By Jim Freer
Unless we missed one, there is not a single thoroughbred track in the United States or Canada, that had racing yesterday, Christmas Eve, or that has racing today, Christmas Day.
Gulfstream Park in Hallandale Beach and Tampa Bay Downs in Oldsmar are among the North American tracks not running Christmas Eve and Christmas Day.
On the other hand our phone calls and Internet research show that “yes, we’re open” Christmas Eve and Christmas Day is the word at all of the 15 casinos in Florida, including Gulfstream.
It is undoubtedly the same at most casinos that have been proliferating at race tracks and on Tribal lands in numerous other states.
In Florida seven casinos are run by the Seminole Tribe, one is run by the Miccosukee Tribe and seven are at pari-mutuel facilities in Miami-Dade and Broward counties.
Gulfstream usually runs on Thursday and Friday, but not so during this week of religious importance to most Floridians. Tampa Bay Downs is dark on Thursdays, but runs on Fridays other than this week.
Tampa Bay Downs does not have a casino. Its poker room was open Christmas Eve, but not Christmas Day. At the Seminole Hard Rock off I-4 in Tampa it is business as usual both days–for Las Vegas-style slots, poker and blackjack.
Gulfstream’s casino rooms and poker room are open both days. It’s the same with the six other pari-mutuel casinos and the four Tribal casinos in Miami-Dade and Broward.
Hialeah Park has not had thoroughbred racing since 2001. It will open its seventh straight quarter horse meet this Saturday.
Hialeah’s normal schedule for ten weeks will be Fridays through Mondays. But it pushed its opener back a day to keep from running on Christmas.
The casinos at Hialeah and at Calder Casino & Race Course (photo on home page) were both open their regular Christmas Eve and Christmas day hours.
The only racing at Calder is now for 40 days each October and November as the Gulfstream Park West meet that is run by Gulfstream under a lease agreement that extends through 2020.
Churchill Downs Inc., Calder’s parent, agreed to that lease to meet state regulatory requirements for keeping the casino at Calder.
Meanwhile, Calder is prominent among pari-mutuels that would like to decouple their casinos from live racing–if the Florida Legislature allows that change in operations.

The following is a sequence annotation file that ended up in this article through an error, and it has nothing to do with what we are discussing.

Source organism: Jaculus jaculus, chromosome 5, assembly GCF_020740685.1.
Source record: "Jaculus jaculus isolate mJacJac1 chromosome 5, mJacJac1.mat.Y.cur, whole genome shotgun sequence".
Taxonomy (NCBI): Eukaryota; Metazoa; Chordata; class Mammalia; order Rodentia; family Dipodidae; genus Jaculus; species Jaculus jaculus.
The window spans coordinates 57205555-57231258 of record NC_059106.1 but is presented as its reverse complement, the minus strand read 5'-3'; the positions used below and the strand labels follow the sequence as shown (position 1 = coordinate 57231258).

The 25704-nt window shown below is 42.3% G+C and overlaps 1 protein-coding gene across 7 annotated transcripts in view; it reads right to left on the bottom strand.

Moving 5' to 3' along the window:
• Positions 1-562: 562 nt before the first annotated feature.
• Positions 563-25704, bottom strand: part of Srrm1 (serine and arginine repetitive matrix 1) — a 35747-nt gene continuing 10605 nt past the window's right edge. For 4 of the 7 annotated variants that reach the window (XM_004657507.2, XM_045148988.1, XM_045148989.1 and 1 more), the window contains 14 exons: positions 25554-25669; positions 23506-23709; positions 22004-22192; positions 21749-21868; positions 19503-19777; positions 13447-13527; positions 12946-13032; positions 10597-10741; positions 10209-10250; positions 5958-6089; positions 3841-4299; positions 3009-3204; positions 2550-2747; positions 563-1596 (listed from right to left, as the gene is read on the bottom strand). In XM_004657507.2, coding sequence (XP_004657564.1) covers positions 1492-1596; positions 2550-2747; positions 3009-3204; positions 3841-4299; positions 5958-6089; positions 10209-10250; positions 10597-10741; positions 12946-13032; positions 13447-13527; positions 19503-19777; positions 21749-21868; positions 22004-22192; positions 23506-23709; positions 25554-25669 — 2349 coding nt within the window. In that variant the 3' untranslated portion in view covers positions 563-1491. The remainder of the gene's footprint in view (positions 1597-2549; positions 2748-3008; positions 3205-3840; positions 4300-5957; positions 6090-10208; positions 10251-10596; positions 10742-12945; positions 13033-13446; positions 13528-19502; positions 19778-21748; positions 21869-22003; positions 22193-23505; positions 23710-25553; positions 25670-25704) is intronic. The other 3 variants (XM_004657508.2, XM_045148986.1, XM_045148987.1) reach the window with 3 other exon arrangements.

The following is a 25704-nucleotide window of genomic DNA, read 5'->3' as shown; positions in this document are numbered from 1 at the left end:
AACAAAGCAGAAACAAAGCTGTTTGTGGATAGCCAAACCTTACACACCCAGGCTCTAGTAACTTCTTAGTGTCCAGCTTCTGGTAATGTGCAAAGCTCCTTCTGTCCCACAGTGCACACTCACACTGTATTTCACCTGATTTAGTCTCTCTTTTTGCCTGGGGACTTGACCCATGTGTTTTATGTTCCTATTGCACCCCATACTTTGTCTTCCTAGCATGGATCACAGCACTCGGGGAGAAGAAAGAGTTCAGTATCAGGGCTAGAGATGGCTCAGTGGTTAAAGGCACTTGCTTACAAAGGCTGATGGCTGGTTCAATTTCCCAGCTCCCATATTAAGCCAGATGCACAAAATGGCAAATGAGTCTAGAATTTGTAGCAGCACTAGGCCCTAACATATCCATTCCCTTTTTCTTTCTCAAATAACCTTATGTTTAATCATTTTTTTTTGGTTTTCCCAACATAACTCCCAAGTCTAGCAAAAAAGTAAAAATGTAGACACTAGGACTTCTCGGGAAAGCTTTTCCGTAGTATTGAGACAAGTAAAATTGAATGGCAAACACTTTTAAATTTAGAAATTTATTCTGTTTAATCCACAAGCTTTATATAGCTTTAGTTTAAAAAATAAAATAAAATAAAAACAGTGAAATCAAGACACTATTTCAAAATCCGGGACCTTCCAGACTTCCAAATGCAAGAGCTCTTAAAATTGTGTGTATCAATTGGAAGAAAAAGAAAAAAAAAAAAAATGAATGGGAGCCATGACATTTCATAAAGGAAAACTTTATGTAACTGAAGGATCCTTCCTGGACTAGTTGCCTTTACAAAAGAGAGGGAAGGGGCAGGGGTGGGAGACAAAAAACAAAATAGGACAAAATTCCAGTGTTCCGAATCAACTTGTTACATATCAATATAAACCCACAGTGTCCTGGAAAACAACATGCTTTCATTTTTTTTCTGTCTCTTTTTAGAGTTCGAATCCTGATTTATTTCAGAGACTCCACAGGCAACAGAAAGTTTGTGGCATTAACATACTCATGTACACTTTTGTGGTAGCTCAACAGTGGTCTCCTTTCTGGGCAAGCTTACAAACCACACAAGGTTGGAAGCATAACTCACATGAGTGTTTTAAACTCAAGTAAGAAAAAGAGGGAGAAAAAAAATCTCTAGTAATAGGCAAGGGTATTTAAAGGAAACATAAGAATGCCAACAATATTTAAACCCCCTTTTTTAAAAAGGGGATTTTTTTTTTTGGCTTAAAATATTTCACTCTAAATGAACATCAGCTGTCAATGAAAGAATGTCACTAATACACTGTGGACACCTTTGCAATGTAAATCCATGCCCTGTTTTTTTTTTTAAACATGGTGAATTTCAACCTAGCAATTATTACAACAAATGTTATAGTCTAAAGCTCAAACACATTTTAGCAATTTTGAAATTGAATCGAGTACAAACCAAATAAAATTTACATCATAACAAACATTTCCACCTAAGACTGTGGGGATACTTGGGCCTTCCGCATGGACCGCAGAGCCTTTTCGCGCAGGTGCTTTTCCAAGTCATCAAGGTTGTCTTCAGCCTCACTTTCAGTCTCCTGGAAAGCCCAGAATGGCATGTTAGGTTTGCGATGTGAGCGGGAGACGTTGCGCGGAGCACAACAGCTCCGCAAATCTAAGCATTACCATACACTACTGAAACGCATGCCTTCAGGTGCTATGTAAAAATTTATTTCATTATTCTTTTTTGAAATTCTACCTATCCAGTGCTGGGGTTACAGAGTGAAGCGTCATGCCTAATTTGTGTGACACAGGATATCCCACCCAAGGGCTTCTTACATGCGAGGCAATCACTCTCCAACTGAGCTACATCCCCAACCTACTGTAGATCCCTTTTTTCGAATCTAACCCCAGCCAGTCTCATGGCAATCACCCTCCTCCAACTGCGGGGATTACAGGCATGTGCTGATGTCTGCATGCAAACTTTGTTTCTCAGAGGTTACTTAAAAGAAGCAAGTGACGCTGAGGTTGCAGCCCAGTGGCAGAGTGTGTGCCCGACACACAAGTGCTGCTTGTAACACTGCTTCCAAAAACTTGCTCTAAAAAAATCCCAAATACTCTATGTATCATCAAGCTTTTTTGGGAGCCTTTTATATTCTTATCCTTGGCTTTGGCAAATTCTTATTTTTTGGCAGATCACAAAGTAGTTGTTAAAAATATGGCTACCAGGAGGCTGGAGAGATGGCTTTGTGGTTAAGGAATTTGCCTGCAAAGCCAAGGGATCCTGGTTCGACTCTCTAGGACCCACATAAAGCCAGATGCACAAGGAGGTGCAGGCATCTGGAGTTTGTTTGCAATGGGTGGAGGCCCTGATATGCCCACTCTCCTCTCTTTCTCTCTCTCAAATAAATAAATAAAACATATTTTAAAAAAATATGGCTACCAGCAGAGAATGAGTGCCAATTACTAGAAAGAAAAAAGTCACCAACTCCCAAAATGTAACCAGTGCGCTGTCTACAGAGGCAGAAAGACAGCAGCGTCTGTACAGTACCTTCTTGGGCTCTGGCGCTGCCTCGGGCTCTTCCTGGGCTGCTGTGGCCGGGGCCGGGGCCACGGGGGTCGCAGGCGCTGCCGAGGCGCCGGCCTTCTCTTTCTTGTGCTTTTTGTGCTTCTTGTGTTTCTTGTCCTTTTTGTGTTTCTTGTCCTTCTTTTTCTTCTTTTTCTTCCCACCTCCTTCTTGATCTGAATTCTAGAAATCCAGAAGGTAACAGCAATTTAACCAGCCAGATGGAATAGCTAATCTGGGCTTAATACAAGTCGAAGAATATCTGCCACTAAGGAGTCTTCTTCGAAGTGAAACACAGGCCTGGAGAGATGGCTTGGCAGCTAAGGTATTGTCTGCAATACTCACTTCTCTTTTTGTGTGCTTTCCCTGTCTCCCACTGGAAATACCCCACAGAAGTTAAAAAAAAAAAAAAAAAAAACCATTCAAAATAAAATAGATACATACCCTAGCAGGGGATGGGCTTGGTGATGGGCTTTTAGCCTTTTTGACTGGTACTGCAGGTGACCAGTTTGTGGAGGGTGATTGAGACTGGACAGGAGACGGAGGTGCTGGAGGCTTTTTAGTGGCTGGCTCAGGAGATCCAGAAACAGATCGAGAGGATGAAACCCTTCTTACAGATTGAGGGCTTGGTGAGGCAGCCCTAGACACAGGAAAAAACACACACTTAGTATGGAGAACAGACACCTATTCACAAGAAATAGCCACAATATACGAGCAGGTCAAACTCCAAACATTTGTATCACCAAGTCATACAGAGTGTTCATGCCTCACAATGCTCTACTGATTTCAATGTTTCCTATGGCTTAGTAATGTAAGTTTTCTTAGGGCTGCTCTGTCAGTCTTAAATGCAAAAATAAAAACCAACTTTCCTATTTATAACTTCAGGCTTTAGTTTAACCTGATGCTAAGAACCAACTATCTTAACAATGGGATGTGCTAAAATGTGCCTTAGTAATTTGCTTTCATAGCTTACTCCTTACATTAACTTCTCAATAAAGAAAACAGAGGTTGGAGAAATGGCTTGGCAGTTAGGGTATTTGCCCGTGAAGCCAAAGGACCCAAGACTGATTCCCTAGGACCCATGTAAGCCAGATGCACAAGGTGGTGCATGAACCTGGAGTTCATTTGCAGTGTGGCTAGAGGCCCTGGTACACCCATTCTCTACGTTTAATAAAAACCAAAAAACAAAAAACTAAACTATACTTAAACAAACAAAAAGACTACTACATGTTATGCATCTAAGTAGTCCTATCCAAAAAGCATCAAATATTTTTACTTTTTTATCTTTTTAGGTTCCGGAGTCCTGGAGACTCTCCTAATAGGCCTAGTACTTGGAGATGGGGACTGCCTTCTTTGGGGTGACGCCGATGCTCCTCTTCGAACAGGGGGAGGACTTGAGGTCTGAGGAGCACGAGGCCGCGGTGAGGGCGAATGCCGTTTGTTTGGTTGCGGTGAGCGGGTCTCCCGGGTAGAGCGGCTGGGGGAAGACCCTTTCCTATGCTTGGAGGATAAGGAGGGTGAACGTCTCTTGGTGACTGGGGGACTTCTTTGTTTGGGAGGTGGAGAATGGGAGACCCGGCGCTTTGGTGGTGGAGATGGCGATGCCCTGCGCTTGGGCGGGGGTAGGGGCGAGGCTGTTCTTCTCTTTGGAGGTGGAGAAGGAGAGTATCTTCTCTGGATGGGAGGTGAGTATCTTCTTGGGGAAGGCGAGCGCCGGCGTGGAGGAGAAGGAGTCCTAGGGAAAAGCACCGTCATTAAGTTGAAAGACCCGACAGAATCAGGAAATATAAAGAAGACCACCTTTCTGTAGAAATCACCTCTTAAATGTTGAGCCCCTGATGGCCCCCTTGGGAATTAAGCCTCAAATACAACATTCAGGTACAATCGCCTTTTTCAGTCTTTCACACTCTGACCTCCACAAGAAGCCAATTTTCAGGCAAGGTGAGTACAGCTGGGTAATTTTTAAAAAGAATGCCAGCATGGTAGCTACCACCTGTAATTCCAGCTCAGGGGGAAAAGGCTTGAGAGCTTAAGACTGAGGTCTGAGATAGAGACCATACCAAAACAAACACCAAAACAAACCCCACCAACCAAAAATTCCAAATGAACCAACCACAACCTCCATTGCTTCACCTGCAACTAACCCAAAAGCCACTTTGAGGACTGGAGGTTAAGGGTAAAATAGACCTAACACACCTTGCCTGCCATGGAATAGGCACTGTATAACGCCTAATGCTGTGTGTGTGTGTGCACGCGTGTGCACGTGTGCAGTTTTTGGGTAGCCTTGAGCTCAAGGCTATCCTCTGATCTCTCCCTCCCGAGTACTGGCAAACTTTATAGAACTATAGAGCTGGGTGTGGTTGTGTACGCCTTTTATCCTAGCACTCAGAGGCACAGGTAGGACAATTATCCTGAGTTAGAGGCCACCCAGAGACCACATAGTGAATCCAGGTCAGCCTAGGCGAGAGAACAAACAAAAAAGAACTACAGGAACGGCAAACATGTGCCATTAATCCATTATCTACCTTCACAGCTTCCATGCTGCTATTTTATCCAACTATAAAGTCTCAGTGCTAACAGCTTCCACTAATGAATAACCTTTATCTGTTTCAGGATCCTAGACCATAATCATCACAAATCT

If decoupling is approved Florida horse tracks, greyhound tracks and jai-alai frontons would no longer be required to hold the live racing and games for which they were originally licensed. But they could keep their poker rooms, in-bound simulcasts (including thoroughbreds) and casinos where permitted.
If decoupling is approved there are expectations that Calder might attempt a full exit from racing by finding a way to break its racing lease with Gulfstream.
Gulfstream has racing from December through September and uses October and November to refurbish its turf course and for general sprucing up round its facility.
Decoupling looms as a central issue for the Legislature in its regular session from Jan. 12 to March 11.
The starting point for the 2016 gaming debate is the revised Seminole Compact that Gov. Rick Scott sent to the Legislature early this month.
In its current form, the Compact would not be voided if decoupling is permitted for Florida pari-mutuels.
Concerns of Horsemen
The widespread view among Florida thoroughbred breeders, owners and trainers is that decoupled pari-mutuels would be able to take marketing resources away from their current money-losing racing and spend it promoting their casinos.
The horsemen are concerned that the result would be a shift of some gaming dollars from wagering at Gulfstream and Tampa Bay to slots and poker at decoupled casinos–thus leading to problems that could include lower race purses and fewer races.
The Florida Horsemen’s Benevolent and Protective Association is the most adamant opponent of decoupling. The Florida HBPA’s members are trainers and owners who race their horses at Gulfstream and at the Gulfstream Park West meet.
For ongoing reports on decoupling issues, we suggest that you visit the Florida HBPA-sponsored Web site www.nodecoupling.com.
Starting early next week we will have ongoing and regular coverage of the legislative debate on decoupling, the Seminole Compact and other issues related to thoroughbred racing.
It should be noted that many Florida casinos also are destinations for dining and entertainment. But there’s no escaping that their reason for being is slot machines–even on Christmas day.
And don’t forget that if you are driving to a Florida casino today, you can stop and buy Florida Lottery tickets at almost any open convenience store.
“Who’s open on Christmas?” is tied to decades of tradition, or a lack thereof.
The thoroughbred tracks extend back decades to an era when closing for Christmas was an established practice for U.S. businesses. It also was a period when profits could be made in the now struggling greyhound racing industry, which is leading the fight for decoupling of live events from other gaming.